Solar plates are photo sensitive, steel-backed plates that can imaged by exposing the plate to UV light through a drawn transparency. After the plate is developed in plain tap water, it can be printed in either the relief or intaglio method of printmaking. Depending on the materials used to make the initial image on the transparency, solar plate prints may look like lithographs, etchings, ink washes, or woodcuts.
Polyester Plate Lithography:
This form of lithography is non-toxic, unlike traditional stone lithography. Plates are lightweight, durable, and inexpensive. Polyester plates eliminate the need for rare and costly limestone printing blocks. They may be drawn on by hand or run through a copier or laser printer. Plates no longer require a nitric acid etch, petroleum-based Lithotine solvent, asphaltum, or lung-threatening rosin and talc. These plates may be printed on a small intaglio press, making them more practical for the home studio. (Traditional lithography presses weigh about 2,400 pounds and are four times as expensive as intaglio presses.)Vertical etching tanks: Unlike a traditional flat etching tray, which takes up most of the counter and permits the etchant to evaporate quickly, the vertical tank has a small footprint and has a lid that keeps in fumes and minimizes evaporation. The vertical tank can also hold more copper plates in the etchant at one time.
Acrylic Aquatint Solutions:
This liquid replaces the potentially explosive rosin particles used in the traditional aquatint method. A non-toxic, acrylic-based liquid is sprayed on the plate with an airbrush in a vented booth. This acrylic spray is acid resistant, yet may be removed from the plate with soda ash or diluted ammonia.
A Healthier, Eco-friendly Printmaking Program
We’ve reduced hazards without compromising the breadth or richness of our students’ experience in printmaking. Here are some of the health conscious changes we’ve made:
- Replaced oil-based intaglio ink with soy-based inks that can be cleaned up with soapy water.
- Use vegetable oil and citrus-based cleaners for cleaning up oil-based printing inks (instead of petroleum-based solvents).
- Replaced nitric acid with safer ferric chloride (a salt) for intaglio class.
- Eliminated the potentially explosive aquatint rosin used for intaglio class and replaced it with a ventilated acrylic aquatint airbrush station.
- Use wallpaper paste as our screenprint ink medium, and choose diazo-salt sensitizers (instead of hazardous ammonium bichromate) for our photo emulsions.
Our Studio and EquipmentThe printmaking studio at WOU is an inviting space. Tall arched windows bathe the room in natural light. High ceilings, open brickwork, and color-balanced lighting make it a place in which you’ll enjoy working.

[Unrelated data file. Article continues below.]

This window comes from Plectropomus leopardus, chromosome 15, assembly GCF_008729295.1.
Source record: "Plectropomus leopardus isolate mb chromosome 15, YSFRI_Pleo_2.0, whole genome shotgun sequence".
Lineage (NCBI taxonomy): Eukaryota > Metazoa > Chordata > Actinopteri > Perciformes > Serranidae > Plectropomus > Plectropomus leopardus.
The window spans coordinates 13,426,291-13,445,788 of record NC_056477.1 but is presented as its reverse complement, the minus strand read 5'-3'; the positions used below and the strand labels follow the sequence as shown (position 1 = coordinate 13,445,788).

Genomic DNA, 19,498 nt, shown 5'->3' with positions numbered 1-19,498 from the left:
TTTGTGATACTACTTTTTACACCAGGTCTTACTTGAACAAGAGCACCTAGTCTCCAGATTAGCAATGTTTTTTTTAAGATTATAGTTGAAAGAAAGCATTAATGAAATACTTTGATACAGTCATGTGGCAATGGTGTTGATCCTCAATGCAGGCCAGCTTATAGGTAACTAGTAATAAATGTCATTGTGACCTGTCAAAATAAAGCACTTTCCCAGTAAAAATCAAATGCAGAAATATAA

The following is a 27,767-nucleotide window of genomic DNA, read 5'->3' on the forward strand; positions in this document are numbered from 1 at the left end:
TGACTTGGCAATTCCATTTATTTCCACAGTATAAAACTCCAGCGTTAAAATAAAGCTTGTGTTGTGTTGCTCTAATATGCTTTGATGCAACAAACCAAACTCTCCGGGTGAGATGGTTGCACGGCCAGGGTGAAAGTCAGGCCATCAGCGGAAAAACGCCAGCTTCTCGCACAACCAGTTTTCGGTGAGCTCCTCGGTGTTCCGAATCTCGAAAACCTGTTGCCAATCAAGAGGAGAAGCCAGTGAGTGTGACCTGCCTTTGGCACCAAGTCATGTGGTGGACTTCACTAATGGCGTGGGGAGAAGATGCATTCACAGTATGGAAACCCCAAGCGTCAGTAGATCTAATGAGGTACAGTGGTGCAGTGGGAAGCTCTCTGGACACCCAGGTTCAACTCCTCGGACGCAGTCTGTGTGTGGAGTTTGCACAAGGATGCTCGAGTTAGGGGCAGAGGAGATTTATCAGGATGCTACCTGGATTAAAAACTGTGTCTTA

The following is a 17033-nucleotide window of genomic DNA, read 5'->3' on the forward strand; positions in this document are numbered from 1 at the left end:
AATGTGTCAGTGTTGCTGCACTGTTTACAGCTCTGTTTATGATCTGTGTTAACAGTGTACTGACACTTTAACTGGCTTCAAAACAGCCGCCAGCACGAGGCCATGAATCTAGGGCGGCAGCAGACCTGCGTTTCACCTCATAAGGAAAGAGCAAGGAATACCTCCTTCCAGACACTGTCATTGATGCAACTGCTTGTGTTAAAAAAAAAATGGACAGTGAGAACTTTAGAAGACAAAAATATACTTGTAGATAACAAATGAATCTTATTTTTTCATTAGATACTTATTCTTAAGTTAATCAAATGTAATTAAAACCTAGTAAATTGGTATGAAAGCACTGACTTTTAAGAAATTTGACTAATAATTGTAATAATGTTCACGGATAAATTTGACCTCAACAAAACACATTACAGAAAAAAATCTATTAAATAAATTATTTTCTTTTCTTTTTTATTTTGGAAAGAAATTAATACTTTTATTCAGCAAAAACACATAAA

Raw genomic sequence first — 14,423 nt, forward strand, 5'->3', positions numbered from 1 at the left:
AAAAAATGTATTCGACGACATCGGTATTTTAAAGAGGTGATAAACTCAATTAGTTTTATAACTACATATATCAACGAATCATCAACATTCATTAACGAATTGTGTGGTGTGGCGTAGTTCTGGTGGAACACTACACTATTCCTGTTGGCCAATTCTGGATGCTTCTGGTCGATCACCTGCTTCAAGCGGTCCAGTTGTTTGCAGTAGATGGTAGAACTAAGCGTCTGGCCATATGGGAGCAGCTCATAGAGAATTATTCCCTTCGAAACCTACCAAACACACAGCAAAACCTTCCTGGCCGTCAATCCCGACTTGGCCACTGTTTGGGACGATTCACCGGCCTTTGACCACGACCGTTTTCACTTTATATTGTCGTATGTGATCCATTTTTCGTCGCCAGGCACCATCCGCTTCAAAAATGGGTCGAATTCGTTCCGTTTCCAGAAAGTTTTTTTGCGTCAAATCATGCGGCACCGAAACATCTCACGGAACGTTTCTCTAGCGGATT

The studio is well equipped with high-quality presses and printmaking equipment.
(see our studio)
A large Two Wheelan™presses and one custom intaglio press built by John Poole are used to print relief blocks, polyester plate lithographs, intaglio plates and monotypes.
A Charles Brand™ press is available for printing lithographs.
An Olite™ Vacuum Exposure Unit is used for transferring computer-generated, hand-drawn, or photographic images onto serigraphy screens and intaglio plates.
Flat files and cabinets are available for student storage. A large drying rack and a stack of pressing boards provide a lot of space for drying prints.
Our tabletop plate shear cuts small copper plates. A full-sized plate shear is located in a nearby studio. Light tables and mat cutters are also available for student use.
We have high-quality rollers and brayers of all sizes. Professional grade tools are loaned to students in the intro level courses to help minimize out-of-pocket expenses. Blotter, inks, and many miscellaneous supplies are provided through student fees.
A ventilated aquatint spray booth maintains a safe environment and doubles as a darkroom booth for preparing light sensitive screens and plates.
About the Professor
Rebecca McCannell earned a B.F.A. in Drawing and Printmaking from Aquinas College, Grand Rapids, Michigan. She completed a M.F.A. in Drawing and Printmaking at Northern Illinois University, DeKalb, Illinois. She has been teaching printmaking and drawing at WOU since 1995.
Rebecca is an avid proponent of non-toxic printmaking. In addition to her university course work, she has taught summer printmaking workshops on the Oregon Coast at Sitka Center for Art and Ecology and has taught drawing to high school artists at Oregon State University’s JumpstART program for several summers.
Rebecca is an artist member of Print Arts Northwest and the Los Angeles Printmaking Society. She has exhibited prints throughout the U.S.A, as well as in China, Japan, England, Scotland, Australia and New Zealand.
Examples of recent work